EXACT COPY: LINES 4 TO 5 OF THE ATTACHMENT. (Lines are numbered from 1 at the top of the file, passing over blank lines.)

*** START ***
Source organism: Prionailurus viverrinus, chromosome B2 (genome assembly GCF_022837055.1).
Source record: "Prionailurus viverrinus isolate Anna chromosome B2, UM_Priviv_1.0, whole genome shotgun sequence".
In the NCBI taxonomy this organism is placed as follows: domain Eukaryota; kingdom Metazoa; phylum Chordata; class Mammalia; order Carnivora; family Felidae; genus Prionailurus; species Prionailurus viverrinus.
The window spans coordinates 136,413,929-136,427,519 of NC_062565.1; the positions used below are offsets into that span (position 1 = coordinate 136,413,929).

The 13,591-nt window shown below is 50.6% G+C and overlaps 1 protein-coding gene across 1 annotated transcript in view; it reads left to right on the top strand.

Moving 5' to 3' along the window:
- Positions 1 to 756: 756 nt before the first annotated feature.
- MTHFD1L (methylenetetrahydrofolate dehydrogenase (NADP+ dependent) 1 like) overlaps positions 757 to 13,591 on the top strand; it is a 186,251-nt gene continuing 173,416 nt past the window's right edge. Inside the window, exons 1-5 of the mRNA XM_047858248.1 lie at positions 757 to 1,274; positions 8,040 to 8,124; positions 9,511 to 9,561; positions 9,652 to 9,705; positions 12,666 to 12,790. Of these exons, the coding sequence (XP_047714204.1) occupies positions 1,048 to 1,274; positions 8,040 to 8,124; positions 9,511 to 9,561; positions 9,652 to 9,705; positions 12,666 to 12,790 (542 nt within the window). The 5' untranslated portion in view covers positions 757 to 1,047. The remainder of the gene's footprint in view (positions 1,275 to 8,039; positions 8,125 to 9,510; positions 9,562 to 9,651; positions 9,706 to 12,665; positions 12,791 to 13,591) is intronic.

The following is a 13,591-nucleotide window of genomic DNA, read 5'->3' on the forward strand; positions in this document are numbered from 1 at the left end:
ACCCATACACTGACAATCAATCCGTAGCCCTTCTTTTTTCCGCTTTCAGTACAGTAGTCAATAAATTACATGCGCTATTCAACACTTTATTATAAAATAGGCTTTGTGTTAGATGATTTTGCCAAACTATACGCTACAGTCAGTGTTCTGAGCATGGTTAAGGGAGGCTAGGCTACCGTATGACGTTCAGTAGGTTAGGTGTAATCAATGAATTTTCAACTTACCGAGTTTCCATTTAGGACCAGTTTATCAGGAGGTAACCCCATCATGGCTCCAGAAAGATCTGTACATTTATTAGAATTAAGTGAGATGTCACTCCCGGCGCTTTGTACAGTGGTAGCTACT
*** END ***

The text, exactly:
The window spans coordinates 136,413,929-136,427,519 of NC_062565.1; the positions used below are offsets into that span (position 1 = coordinate 136,413,929).

The 13,591-nt window shown below is 50.6% G+C and overlaps 1 protein-coding gene across 1 annotated transcript in view; it reads left to right on the top strand.